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Pain Management of Musculoskeletal Injuries in Children: Current State and Future Directions

Ali, Samina MD, FRCPC, FAAP*; Drendel, Amy L. DO, MS; Kircher, Janeva BEng; Beno, Suzanne MD, FRCPC§

doi: 10.1097/PEC.0b013e3181e5c02b
CME Review Article
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Background: Pain is the most common reason for seeking health care in the Western world and is a contributing factor in up to 80% of all emergency department (ED) visits. In the pediatric emergency setting, musculoskeletal injuries are one of the most common painful presentations. Inadequate pain management during medical care, especially among very young children, can have numerous detrimental effects. No standard of care exists for the management of acute musculoskeletal injury-related pain in children. Within the ED setting, pain from such injuries has been repeatedly shown to be undertreated.

Objectives: Upon completion of this CME article, the reader should be better able to (1) distinguish multiple nonpharmacological techniques for minimizing and treating pain and anxiety in children with musculoskeletal injuries, (2) apply recent medical literature in deciding pharmacological strategies for the treatment of children with musculoskeletal injuries, and (3) interpret the basic principles of pharmacogenomics and how they relate to analgesic efficacy.

Results: Pediatric musculoskeletal injuries are both common and painful. There is growing evidence that, in addition to pharmacological therapy, nonpharmacological methods can be introduced to improve analgesia in the ED and after discharge. Traditionally, acetaminophen with codeine has been used to treat moderate orthopedic injury-related pain in children. Other oral opioids (hydrocodone, oxycodone) are gaining popularity, as well. Current data suggest that ibuprofen is at least as effective as acetaminophen-codeine and codeine alone. Medication compliance might be improved if adverse effects were minimized, and ibuprofen has been shown to have a similar or better adverse effect profile than the oral opioids to which it has been compared. Pharmacogenomic data show that nearly 50% of individuals have at least 1 reduced functioning allele resulting in suboptimal conversion of codeine to active analgesic, so it is not surprising that codeine analgesic efficacy is not optimal. At the same time, nonpharmacological therapies are emerging as commonly used treatment options by parents and adjuncts to analgesic medication. The efficacy and role of techniques (massage, music therapy, transcutaneous electrical nerve stimulation), although promising, require further clarification in the treatment of orthopedic injury pain.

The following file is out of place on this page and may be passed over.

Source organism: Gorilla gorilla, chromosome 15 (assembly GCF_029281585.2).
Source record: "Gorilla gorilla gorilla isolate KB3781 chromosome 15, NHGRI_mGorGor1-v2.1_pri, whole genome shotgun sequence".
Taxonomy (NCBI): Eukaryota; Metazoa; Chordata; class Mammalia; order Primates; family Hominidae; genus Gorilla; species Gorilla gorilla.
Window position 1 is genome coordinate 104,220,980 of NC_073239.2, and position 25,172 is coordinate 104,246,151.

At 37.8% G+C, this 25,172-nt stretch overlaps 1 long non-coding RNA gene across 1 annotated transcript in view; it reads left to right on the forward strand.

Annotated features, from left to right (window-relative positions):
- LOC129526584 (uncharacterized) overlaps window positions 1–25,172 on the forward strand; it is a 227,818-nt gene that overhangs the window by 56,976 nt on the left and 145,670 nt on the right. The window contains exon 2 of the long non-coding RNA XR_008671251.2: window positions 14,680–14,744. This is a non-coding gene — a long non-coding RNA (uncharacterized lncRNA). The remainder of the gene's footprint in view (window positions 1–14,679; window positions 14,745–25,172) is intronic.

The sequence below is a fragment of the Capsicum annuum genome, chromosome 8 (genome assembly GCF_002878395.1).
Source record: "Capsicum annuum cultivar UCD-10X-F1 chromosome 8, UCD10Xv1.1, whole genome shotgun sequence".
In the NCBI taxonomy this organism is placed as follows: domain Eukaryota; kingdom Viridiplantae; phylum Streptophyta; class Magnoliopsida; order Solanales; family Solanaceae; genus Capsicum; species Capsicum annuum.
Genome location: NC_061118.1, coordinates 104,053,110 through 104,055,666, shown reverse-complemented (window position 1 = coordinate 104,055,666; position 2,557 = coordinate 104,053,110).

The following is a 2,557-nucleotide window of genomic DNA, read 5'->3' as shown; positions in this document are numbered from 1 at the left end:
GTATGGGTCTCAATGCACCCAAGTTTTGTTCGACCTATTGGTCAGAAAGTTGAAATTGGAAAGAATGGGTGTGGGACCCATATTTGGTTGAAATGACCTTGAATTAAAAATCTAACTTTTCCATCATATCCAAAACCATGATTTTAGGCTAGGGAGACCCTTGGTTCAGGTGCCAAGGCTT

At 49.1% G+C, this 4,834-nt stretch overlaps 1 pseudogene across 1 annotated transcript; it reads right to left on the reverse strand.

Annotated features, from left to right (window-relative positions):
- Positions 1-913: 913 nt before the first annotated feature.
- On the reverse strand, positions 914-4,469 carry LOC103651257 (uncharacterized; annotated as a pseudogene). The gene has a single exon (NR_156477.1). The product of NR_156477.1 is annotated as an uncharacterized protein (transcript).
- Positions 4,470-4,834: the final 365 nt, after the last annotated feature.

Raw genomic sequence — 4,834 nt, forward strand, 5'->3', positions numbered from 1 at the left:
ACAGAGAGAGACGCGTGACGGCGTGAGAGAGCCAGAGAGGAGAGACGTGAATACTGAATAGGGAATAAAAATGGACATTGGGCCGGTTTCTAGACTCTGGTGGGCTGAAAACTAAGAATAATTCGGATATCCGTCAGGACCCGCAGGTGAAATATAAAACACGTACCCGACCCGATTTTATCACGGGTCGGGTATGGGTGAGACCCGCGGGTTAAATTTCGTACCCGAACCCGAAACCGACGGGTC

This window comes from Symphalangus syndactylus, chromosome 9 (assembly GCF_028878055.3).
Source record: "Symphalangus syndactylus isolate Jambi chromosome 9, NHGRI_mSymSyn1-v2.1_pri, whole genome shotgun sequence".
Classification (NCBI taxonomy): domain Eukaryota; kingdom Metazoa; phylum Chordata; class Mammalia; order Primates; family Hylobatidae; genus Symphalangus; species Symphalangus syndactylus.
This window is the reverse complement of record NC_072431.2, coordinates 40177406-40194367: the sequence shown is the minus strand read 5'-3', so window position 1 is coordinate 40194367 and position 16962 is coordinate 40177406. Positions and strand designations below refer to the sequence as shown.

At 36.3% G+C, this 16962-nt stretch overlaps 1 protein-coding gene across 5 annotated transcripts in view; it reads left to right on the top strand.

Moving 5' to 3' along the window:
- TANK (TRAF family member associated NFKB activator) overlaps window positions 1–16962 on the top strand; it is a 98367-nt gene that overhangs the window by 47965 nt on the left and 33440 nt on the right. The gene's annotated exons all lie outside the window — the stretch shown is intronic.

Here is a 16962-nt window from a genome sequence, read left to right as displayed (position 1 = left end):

Conclusions: There is a need to optimize the measurement, documentation, and treatment of pain in children. There is growing evidence that nonpharmacological methods can be introduced to improve analgesia in the ED, and efforts to help parents implement these methods at home might be advantageous to optimize outpatient treatment plans. In pharmacotherapy, ibuprofen has emerged as an appropriate first-line choice for mild-moderate orthopedic pain. Other oral opioids (hydrocodone, oxycodone) are gaining popularity over codeine, because of the current understanding of the pharmacogenomics of such medications.

*Associate Professor, Division of Pediatric Emergency Medicine, Department of Pediatrics, University of Alberta, Edmonton, Alberta, Canada (Ali); †Assistant Professor (Drendel), Department of Pediatrics, Children's Hospitalof Wisconsin,Milwaukee, WI; ‡Medical Student (Kircher), School of Medicine, Queen's University, Kingston, Ontario; and §Assistant Professor (Beno), Division of Pediatric Emergency Medicine, Department of Pediatrics, University of Alberta, Edmonton, Alberta, Canada.

Reprints: Samina Ali, MD, FRCPC, FAAP, 2nd Floor, Rm. 7217A 11402, Aberhart Centre 1, University Avenue, Edmonton AB, Canada T6G 2J3 (e-mail: sali@)ualberta.ca).

The authors have disclosed that they have no significant relationship with or financial interests in any commercial companies that pertain to this educational activity.

All staff in a position to control the content of this CME activity have disclosed that they have no financial relationships with, or financial interests in, any commercial companies pertaining to this educational activity.

Lippincott CME Institute has identified and resolved all faculty conflicts of interest regarding this educational activity.

© 2010 Lippincott Williams & Wilkins, Inc.